15. Show, don’t just tell

The website you build can say a lot about you in the first few seconds if you design it properly. In other words, you show people what you can do before you even get around to telling them.

So if you’re a web designer, for example, have a beautiful, quick-to-load online design portfolio that showcases your coding and design talents. If you’re an illustrator, make your artwork part of the design. If you’re a graphic designer, impress the hell out of your visitors with great typography, a custom logo and easy-on-the-eye layouts.

These subtle cues can often make or break any connection with your web visitors. We recently found a marketing agency who built mobile-optimised websites, yet their own site wasn’t optimised for mobile…

16. Keep adding new work

Laura Barnard adds new projects to her online design portfolio regularly, keeping it fresh

“By far the most important thing for me is making it easy to put new work up there,” reflects illustrator Laura Barnard, who uses the Squarespace platform. “You could have the fanciest site in the world, but if it was last updated five years ago it looks a bit lazy.”

Mexico-based designer and illustrator Christopher Mooij agrees that regular updates are crucial – and not just those showing finished work: “Let people know what you’re working on, or what you’ve done over the past few weeks,” he says. “Obviously those posts shouldn’t be filled with your personal diary: make it smart.”

17. Streamline updates

The advice in the previous point is easy to give, not so easy to carry out in practice. Speak to some of the world’s leading designers and you’ll hear them bemoan the fact that their online portfolio needs work but they’re too busy.

“Completed projects can start ganging up, and it ends up being a project in itself to get your portfolio sorted,” says Jeff Knowles. His solution is to make a versatile template, and a concise system for naming and describing your projects: “At the end of each one, simply select your best images and populate the templates.”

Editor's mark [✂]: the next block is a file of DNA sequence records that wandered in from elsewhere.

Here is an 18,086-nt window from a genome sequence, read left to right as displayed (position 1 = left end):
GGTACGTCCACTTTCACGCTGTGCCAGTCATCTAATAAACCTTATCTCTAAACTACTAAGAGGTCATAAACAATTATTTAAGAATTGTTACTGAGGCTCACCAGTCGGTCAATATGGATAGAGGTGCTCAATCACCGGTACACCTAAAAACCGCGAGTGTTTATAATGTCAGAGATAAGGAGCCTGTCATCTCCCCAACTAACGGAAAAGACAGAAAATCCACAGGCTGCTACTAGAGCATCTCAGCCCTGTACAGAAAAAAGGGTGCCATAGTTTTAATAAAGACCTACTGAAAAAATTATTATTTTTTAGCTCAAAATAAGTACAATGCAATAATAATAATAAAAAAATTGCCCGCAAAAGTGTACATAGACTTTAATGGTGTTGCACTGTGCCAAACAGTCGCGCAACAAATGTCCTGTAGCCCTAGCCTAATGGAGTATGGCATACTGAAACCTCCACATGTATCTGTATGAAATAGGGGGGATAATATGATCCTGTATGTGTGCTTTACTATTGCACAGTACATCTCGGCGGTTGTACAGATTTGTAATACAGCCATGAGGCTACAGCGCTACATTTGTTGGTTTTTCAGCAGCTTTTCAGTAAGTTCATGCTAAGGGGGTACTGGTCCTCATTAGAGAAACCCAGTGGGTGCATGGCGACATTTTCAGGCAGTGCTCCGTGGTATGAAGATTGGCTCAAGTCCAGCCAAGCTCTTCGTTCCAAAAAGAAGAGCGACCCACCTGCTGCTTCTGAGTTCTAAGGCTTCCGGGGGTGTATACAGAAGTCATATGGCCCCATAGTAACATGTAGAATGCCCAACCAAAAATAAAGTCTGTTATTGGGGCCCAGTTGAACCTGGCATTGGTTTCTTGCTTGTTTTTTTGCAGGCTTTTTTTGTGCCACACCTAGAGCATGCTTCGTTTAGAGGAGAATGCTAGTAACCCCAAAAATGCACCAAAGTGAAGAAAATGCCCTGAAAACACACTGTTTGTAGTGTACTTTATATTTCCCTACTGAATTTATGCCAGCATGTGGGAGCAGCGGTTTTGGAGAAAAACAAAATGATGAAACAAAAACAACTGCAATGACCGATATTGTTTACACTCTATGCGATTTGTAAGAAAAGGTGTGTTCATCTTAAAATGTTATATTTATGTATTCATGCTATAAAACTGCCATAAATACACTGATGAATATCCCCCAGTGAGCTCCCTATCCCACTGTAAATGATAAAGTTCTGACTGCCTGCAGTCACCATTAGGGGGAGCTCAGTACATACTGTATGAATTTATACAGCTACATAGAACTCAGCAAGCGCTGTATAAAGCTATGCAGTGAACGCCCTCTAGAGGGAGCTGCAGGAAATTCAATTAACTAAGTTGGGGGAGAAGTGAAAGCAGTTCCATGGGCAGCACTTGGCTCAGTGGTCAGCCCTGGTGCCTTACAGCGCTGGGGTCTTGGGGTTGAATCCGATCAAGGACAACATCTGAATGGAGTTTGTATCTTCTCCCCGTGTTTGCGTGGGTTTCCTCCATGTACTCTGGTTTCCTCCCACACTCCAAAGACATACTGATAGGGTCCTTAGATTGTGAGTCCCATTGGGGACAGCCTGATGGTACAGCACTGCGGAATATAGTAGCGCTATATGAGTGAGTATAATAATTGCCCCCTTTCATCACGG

18. Photograph printed work

The online portfolio of Sasha Prood makes great use of photography to showcase printed work

“One of the biggest challenges is figuring out how to display printed material on screen,” points out New York-based designer Derek Chan. “While digital versions of your work will help, photography is definitely the best way to show these off. It’s all about the context, and showing your designs as they were intended to be seen.”

“If you do photograph your work, invest time and resources into making the images as good as possible,” adds Emmi Salonen, creative director at Studio EMMI. “Just as spelling mistakes do, images with no contrast, bad focus and so on take attention away from your work, and make the viewer focus on how the presentation could be improved.”

19. Label your portfolio examples

It’s often a good idea to clearly label the work in your online portfolio. This will allow clients to reference individual designs or artwork when they speak to you.

20. Give an insight into HOW you worked

Olly Gibbs’ portfolio site at www.ollygibbs.com gives clear explanations of his work

Rather than just showing the finished design, artwork, logo or illustration, give an insight into how you did it. Give a short description of the brief and how you interpreted it to fulfil the wishes of the client.

21. Avoid long intros

You’ve only got a few seconds to make an impression when somebody visits your portfolio website. Don’t waste it with a slow-to-load flash intro or a home page that doesn’t immediately showcase your work and why it’s different to all the other designers/artists out there.

If you work in Flash or animation, create something that showcases what you can do and make it part of your portfolio. If you don’t then why would you need a long intro in the first place?

22. Consider making it a PDF

Jonathan Edwards’ portfolio is available as a downloadable PDF

To give potential clients a different way to browse through your work, consider offering your work as a downloadable PDF. Computer Arts has a great tutorial on how to do this here.

23. Encourage action

The best websites are structured in such a way that they funnel visitors to certain pages and invite them to take some sort of action. This might be to fill in a contact form or send you an email. It might be to buy some of your work. Think about whether your current portfolio answers the main questions that your clients will be asking. Questions such as:

  • Who is this person?
  • Where are they?
  • What have they done before?
  • Are there examples of their work that I can view?